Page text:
About six weeks ago, Jules’ son Robin was born. We talked to him two weeks before the birth.
Jules, you’re nearly there, it can happen anytime now. How is that for you?
It’s quite a strange feeling at the moment. It’s built up through the nine months of expecting. Now the due date arrives and you kind of expect something to happen around then. What I’m currently finding quite difficult is that I’m still continuing with my normal life, knowing that I’m about to become a dad and my life is about to change completely. It’s slightly different for Emma, my wife, because obviously she’s taken some time off work, and she’s got the maternity leave afterwards. My paternity leave just starts whenever the baby arrives. So it’s a limbo feeling at the moment to be honest. I’m ready to go, but it’s just waiting and waiting.
So you just carry on until the moment that it happens?
Yes, I’m basically continuing on till literally the end. Doing a day’s work, and again doing a day’s work, and being prepared to pass over all that work for someone else so that they can carry on. Every day just doing that, it’s a really odd scenario. I’m not sure everyone at work kind of understands it. I think now it’s a different generation of fathers than the previous ones. I’m sort of taking advantage of a slightly more dad-friendly approach to parenting in the UK. But not everyone has changed their perspectives on it. It can be quite difficult to deal with some of those people who don’t seem to have the same outlook as I do.
How have the past nine months been for you?
Well, we had actually just started redoing our house when Emma got pregnant, so we’ve been trying to get the house ready for a baby since then. It’s been quite a full-on nine months, it’s all been working towards what is about to happen. So that’s given me a purpose, in a way. I haven’t had time to sort of sit around and think about it. I don’t know whether that’s good or bad, really.
It’s flying by surprisingly quickly, and as it’s got more towards the end, there are more moments of realisation: am I really ready for this? That’s probably quite common, to be honest. I guess you never can be ready until you actually have to do it. The work on our house has sort of kept my mind off that, and that’s probably quite a good thing.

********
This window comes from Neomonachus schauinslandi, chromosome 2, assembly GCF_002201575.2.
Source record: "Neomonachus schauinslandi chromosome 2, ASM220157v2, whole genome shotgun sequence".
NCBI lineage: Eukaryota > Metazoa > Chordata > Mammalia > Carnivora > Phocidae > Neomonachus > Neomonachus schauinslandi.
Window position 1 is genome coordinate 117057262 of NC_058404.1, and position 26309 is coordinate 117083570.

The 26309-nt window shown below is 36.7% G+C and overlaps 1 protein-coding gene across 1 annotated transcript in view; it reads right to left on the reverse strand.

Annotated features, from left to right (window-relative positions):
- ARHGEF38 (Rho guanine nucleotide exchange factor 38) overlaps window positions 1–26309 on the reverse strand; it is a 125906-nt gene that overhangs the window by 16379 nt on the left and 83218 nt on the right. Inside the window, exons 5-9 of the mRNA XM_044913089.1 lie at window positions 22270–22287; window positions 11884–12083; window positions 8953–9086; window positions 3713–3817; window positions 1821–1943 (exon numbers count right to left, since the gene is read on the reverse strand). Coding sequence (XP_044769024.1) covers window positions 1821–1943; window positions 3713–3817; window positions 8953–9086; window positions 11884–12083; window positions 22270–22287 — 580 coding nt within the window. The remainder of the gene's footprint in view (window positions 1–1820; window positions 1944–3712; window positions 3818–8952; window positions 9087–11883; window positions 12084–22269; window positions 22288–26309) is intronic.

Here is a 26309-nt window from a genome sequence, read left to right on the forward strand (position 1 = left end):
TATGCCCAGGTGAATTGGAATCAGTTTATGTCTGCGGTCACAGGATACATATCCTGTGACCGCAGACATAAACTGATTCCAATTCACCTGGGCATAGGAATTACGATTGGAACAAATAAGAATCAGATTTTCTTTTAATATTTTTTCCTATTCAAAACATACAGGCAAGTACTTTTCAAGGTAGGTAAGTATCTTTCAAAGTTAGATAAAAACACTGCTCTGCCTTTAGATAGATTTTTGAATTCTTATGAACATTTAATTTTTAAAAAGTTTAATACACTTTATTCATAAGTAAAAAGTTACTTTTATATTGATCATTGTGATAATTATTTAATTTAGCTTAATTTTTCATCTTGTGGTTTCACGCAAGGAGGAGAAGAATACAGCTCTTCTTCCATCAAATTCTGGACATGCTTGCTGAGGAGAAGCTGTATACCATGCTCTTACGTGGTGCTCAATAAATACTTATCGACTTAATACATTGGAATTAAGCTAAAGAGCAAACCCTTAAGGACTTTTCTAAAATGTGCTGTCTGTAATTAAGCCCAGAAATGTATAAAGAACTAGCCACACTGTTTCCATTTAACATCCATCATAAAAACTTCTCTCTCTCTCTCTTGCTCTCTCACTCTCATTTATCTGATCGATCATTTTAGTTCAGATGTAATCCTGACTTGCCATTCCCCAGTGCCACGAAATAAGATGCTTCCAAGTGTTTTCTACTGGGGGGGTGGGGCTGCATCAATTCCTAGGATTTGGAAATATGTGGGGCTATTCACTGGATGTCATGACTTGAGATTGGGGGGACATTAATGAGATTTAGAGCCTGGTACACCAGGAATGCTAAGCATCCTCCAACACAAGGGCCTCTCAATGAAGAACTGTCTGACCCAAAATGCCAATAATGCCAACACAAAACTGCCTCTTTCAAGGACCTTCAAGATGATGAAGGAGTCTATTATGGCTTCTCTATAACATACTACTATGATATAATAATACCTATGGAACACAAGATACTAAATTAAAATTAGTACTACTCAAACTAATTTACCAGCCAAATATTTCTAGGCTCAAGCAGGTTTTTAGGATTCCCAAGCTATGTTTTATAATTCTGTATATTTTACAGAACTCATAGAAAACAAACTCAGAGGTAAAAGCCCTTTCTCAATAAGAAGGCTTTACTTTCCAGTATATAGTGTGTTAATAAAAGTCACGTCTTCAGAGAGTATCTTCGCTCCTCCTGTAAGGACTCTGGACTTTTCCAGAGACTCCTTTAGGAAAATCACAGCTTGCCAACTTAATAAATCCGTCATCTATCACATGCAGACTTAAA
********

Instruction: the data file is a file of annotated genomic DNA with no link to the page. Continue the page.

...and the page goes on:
So you’ve basically had enough practical stuff to focus on?
Yes, I’ve had plenty to do. I’m not sure if I would have liked it a different way. I think I could spend quite a lot of time thinking about what is going to happen, and probably work myself up into a bigger panic… I think that’s kind of the way I am. So in a sense it’s been helpful to not have that.
It’s been quite intense, but the fact that we know that we’ve got a deadline of when we have to do it by, helped us. We’re now going to finish up the last things on the list. I don’t think without that deadline I would have been able to do as much, it’s given us a goal of what we want to achieve, to have a nice house to be able to enjoy having a baby in.
What were your highlights of the last nine months?
Finding out Emma was pregnant was just great. I’ve also really enjoyed all of the scans. They’ve been fascinating, to be honest. Just seeing the baby grow over those stages… And the first time I ever heard the heartbeat was quite emotional really. It sort of caught me off guard, to be honest.
Just to see the baby growing, moving, see the face developing over time is fascinating. That’s what I’ve enjoyed most. One of the strange things about being the male on this side of it is: you’re really not the one that is pregnant, although you kind of go through it together. You’re not feeling the same way. I think that’s why I’ve enjoyed the scans, because it’s given me a lot more of a connection with what’s happening. They’re the only sort of real connections I can have with the baby during pregnancy.